Human is nothing but a social animal. We need others to survive. However, our generosity, which could help maintaining healthy social relations, is not always the same. A new research from University of Zurich found that females are more rewarded for pro-social behaviour, while males feel a little better being selfish.
We have reward centres in our brain that motivate our behaviour. It is a mechanism perfected through long period of evolution, helping us to survive in the environment that we’ve created. Numerous studies have shown that women are more generous with money than men and now scientists wanted so see how and why that is. It turns out, the answer is hiding in the brain.
The striatum region, which is located in the middle of the brain, becomes active every time we’re making decisions. Striatum is what gives us a sense of reward when we make a choice about our own actions. Experiments showed that females feel more rewarded when they are generous as opposed to selfish, while male brain works in a totally opposite way in this regard. Scientists wanted to see into this more and started experimenting with drugs that disrupt the reward system.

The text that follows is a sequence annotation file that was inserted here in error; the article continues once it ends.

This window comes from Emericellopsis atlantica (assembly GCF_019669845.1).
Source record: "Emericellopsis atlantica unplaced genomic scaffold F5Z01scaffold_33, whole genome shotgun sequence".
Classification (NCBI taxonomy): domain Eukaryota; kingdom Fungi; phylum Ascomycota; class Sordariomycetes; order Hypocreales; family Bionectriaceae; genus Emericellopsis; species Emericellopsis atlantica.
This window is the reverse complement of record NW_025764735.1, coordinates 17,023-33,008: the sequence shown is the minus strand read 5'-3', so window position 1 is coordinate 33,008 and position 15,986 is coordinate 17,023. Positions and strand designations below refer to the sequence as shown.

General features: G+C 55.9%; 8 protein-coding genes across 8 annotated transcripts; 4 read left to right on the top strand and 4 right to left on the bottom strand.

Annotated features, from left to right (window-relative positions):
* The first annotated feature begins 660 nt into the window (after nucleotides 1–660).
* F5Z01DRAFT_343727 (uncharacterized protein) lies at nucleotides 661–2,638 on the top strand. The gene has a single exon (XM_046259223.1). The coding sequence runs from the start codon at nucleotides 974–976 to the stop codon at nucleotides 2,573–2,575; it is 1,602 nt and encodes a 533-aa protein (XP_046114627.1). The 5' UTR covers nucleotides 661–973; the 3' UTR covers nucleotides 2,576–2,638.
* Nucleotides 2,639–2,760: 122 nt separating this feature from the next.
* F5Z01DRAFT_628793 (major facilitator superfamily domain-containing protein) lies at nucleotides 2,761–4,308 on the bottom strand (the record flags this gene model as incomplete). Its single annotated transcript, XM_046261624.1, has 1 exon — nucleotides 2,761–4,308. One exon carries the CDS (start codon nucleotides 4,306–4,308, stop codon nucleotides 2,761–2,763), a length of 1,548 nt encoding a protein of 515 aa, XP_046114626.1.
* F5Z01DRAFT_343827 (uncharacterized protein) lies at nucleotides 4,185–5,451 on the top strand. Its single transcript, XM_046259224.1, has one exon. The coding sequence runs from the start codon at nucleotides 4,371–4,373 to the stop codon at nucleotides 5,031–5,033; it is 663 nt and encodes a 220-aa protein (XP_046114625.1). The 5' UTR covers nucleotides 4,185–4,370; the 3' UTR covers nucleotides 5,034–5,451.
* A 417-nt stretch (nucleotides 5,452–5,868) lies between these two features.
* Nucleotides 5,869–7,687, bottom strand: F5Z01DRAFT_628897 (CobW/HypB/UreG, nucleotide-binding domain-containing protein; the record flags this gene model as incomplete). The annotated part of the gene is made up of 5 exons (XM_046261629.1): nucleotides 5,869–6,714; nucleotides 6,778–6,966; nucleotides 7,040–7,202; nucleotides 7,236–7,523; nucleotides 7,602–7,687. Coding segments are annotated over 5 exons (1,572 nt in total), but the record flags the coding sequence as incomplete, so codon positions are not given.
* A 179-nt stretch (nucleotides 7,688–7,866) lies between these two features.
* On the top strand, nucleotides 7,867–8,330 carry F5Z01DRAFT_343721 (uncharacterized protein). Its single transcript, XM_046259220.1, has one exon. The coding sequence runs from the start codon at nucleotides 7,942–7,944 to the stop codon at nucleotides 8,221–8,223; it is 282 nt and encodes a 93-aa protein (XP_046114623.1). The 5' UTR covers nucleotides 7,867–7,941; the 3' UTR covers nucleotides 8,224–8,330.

Medicine really did make a difference – under influence of these substances women acted more selfish and men – more generous. This means that there are some differences in chemistry in the process of how men and women make decisions regarding generosity and pro-social behaviour. Alexander Soutschek, one of the authors of the study, said: “Empirical studies show that girls are rewarded with praise for prosocial behavior, implying that their reward systems learn to expect a reward for helping behavior instead of selfish behaviour”.
Essentially, this means that scientist don’t think that these differences are evolutionary. One could argue that women must be generous as they naturally are the ones caring after offspring, while males have to be tough and competitive. However, scientists think that the result they observed is more cultural than biological. Women are more rewarded for their social behaviour more and they don’t feel that pressure to be selfish in terms of money. However, to confirm such idea scientists would have to conduct similar studies in different cultures to see if there is any difference in the reward mechanism in the brain.
Source: University of Zurich
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